Leap year birthdays
I never really understood leap year. Didn’t get why we had one year, sometimes, with an extra day. Huh?
There’s a very good, if not simple, explanation for why every fourth year has a Feb. 29, turning a 365-day year into a 366-day year. The Earth takes not a mere 365 days to orbit the sun, but 365 days, five hours, 48 minutes and 46 seconds. Those extra minutes add up, and in order to keep our calendar synched with the seasons, we added a Feb. 29. It’s called leap year because if New Year’s Day fell on a Tuesday in 2018, it logically fell on a Wednesday in 2019. But in 2020 – a leap year – New Year’s will fall on a Friday. It “leaped” over Thursday.
That’s all to say that you probably don’t want anything significant to happen on Feb. 29. You won’t be able to commemorate it annually – only every four years. So when the doctor’s office tried to schedule my first child’s birth (a c-section; she was breach) on Feb. 29, I said no way.
Most people don’t have that choice.
That same year, Mickie Strait was due to deliver her first son, Jackson, now a sophomore at A&M, on March 4. “On the 28th,” she remembers, “I was leaving work, and I just didn’t feel well. My friend said, ‘What if you’re in labor?’ I said, ‘I’m not. I am not having a leap year baby.’”
During the night, though, Mickie continued to feel bad. When she and her husband Bill went to the hospital, “I broke down and sobbed,” she says. “I was willing it not to happen. I asked the doctor, ‘Isn’t there anything we can do?’ But Jackson came right in the middle of the day on Feb. 29. Bill said, ‘Think about it, he’ll have a cool birthday. It can be a pickup line!’ But I told Bill that was not a good pickup line, and it was a good thing we met in high school if he thought it was.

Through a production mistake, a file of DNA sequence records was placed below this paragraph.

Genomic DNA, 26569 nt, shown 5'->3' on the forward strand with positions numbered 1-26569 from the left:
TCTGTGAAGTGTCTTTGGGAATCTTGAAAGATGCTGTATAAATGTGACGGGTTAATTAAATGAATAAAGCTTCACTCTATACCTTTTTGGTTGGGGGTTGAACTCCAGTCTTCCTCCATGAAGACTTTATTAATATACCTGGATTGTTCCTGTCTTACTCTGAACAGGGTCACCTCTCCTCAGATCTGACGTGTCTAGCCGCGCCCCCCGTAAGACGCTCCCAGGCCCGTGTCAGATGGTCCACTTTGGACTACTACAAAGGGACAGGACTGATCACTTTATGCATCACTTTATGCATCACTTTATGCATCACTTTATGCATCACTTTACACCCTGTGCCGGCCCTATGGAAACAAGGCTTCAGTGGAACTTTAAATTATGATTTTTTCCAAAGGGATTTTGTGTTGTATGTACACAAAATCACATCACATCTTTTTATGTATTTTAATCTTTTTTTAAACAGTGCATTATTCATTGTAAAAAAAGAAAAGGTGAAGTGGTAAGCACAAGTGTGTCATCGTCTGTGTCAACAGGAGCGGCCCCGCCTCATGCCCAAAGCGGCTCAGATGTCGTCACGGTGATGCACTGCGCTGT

“I was sad for him to only have a birthday every four years. When he was 3, Jackson came home from preschool crying because his birthday wasn’t on the calendar. Trying to explain leap year to a 3 year old? I hardly understand why we have leap year.”
Twenty years later, I wondered if having a leap year baby had turned into something fun. “Jackson’s [two] brothers think it’s hilarious and awesome,” Mickie says. “His youngest brother tells him he’s really the youngest. But it still annoys me!”
Teresa Sisro was born on Feb. 29, eight Feb. 29ths ago, at 12:19 a.m. (“How old is she now?” would be a great trivia question at the dinner table tonight.) “They were in shock that it came so close to not being on the 29th,” the executive assistant says of her parents. “My dad tried to pay off the nurse to change my birthday, but she couldn’t legally do it.”
Teresa says she didn’t notice that her birthday was special until fifth grade or so. “My parents would give me a birthday party on the 28th or the first,” she says. “At first I did feel a little bit cheated. The teachers wouldn’t have anything for me at school, and my parents would have to tell them we could celebrate on the first. But when my parents made it, ‘Oh, you can have two birthdays,’ then it was okay.
“I’ve never met anyone with the same birthday,” she says. “When I get my ID checked when I go out, they’ll have a reaction. Or when I’m at the DMV, they’ll say, ‘Your birthday’s not popping up,’ and then they’ll realize.”
Having had so few “official” birthdays, Teresa’s parties have been mostly kid-themed. “When I was 16, all my friends surprised me at Chuck E. Cheese because I was turning 4. And last leap year, I got all my friends and went to Pump It Up. When we got there, they said, ‘Where are the kids?’ They were a little confused.”
One of Teresa’s friends remembers the party: “All of us 20-somethings had an absolute blast,” she says. “It was so funny celebrating that way. And, yes, we did go out for drinks afterward!”
As of this printing, Teresa hasn’t decided how she’ll celebrate this Feb. 29. “Everybody’s asking me what we’re going to do. Maybe go-karts and mini-golf, or maybe we’ll go way back and go to a roller rink.”
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